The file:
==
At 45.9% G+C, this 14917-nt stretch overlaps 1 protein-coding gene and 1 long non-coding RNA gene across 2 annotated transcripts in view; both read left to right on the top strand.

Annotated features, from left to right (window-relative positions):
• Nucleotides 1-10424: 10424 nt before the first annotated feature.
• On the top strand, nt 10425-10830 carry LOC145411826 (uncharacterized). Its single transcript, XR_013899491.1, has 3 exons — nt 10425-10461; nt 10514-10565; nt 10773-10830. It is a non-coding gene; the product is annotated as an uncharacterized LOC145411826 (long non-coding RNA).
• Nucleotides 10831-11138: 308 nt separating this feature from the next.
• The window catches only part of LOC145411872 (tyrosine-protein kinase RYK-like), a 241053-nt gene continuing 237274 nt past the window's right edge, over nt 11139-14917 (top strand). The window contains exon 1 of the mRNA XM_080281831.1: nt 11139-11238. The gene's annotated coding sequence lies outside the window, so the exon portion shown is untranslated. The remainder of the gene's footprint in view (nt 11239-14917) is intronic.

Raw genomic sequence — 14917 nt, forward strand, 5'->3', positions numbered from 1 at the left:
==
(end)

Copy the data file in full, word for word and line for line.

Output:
At 45.9% G+C, this 14917-nt stretch overlaps 1 protein-coding gene and 1 long non-coding RNA gene across 2 annotated transcripts in view; both read left to right on the top strand.

Annotated features, from left to right (window-relative positions):
• Nucleotides 1-10424: 10424 nt before the first annotated feature.
• On the top strand, nt 10425-10830 carry LOC145411826 (uncharacterized). Its single transcript, XR_013899491.1, has 3 exons — nt 10425-10461; nt 10514-10565; nt 10773-10830. It is a non-coding gene; the product is annotated as an uncharacterized LOC145411826 (long non-coding RNA).
• Nucleotides 10831-11138: 308 nt separating this feature from the next.
• The window catches only part of LOC145411872 (tyrosine-protein kinase RYK-like), a 241053-nt gene continuing 237274 nt past the window's right edge, over nt 11139-14917 (top strand). The window contains exon 1 of the mRNA XM_080281831.1: nt 11139-11238. The gene's annotated coding sequence lies outside the window, so the exon portion shown is untranslated. The remainder of the gene's footprint in view (nt 11239-14917) is intronic.

Raw genomic sequence — 14917 nt, forward strand, 5'->3', positions numbered from 1 at the left: